You may remember Data Becker's previous game, America. It was a 2D real-time strategy game styled after the Age of Empires series, and it was, not surprisingly, set in America. Data Becker's newest game, Highland Warriors, takes place in a different era on a different continent. The game does a good job of portraying the units and landscapes that you'd expect to see in a game that takes place in medieval Scotland, but unfortunately, Highland Warriors' historical accuracy doesn't compensate for the deficiencies in its gameplay and graphics.
In Highland Warriors, you play as various factions that guided the history of the nation through several centuries. You unite the country's clans under a single king, play as the English in their conquest of Scotland, rebel against the English as William Wallace, and finally reunite the clans and claim independence with Robert the Bruce. Highland Warriors offers plenty of single-player gameplay to keep you occupied for some time. The game has four campaigns that consist of 10 missions each, and it has a skirmish mode against the computer AI. Highland Warriors also has a multiplayer mode that lets you take your highlanders online against a human opponent.
It's too bad, then, that the core gameplay doesn't quite hold up. Highland Warriors' gameplay resembles the same sort of formula you've probably seen in other real-time strategy games: gather resources, build a base, build an army, and attack. Peasants construct buildings and gather the game's five resources: wood, food, stone, iron ore, and gold. The game takes an interesting approach to resource gathering. Workers gain experience points as they gather a certain type of resource, and after a while, they can obtain a master-craftsman award that lets them gather that specific resource more quickly, at the expense of being more inefficient at gathering other kinds of resources. It's not a new concept, but it's rarely been implemented well in a real-time strategy game. Highland Warriors seems to take a step in the right direction in this regard, but the system ends up seeming like a gimmick. Workers achieve mastery very quickly, so creating specialized workers isn't really a challenge or much of an achievement.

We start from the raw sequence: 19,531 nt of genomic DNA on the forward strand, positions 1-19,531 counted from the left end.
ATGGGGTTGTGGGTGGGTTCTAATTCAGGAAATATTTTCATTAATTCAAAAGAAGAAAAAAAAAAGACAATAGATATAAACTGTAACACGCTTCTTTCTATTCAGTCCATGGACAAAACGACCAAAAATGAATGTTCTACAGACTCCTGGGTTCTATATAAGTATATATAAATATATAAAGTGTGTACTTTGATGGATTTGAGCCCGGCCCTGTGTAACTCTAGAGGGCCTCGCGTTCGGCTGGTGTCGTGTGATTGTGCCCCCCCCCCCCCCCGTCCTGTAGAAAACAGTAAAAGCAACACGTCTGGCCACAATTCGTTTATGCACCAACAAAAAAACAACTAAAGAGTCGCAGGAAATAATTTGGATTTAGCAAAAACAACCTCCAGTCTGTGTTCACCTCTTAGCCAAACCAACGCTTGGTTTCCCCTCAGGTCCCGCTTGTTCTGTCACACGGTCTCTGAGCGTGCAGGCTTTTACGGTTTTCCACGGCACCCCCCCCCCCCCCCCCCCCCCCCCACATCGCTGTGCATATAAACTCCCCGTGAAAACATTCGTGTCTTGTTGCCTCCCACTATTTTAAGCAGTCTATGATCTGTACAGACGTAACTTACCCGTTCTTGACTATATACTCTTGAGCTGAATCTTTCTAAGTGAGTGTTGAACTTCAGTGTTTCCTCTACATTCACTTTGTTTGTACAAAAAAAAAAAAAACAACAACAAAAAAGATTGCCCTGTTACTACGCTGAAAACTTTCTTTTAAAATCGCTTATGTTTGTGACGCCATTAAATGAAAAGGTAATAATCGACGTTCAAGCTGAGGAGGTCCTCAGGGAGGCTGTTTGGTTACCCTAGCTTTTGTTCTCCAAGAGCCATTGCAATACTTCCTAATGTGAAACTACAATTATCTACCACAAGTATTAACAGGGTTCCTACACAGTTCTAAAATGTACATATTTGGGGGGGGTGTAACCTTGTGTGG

Highland Warriors has variable weather--seasons change in the game every 20 minutes or so, and the change in weather affects the way you collect the food resource. You can't cultivate fields in winter, so you must have either enough stored food or alternative food sources. It's another interesting idea, but this, too, ends up being more of an annoying gimmick than anything else. While many strategy games have moved away from micromanagement of individual units and instead use intelligent peon units to help players gather resources and build bases, Highland Warriors' approach to resources sticks out like a sore thumb. You can have fields automatically replant themselves, but if you don't have enough wood (which happens frequently, since fields are quite expensive), the option becomes unchecked, and you'll have to manually reenable it. Otherwise, your peasants just sit idle in the barren field without finding something to do on their own. Then again, you often don't even need to bother with this complex system, since you can pick berries, hunt animals, and "build" cattle for a very cheap price in gold. Just sticking to cattle is usually sufficient for single-player games, because you'll rarely find yourself running out of gold before you finish a mission.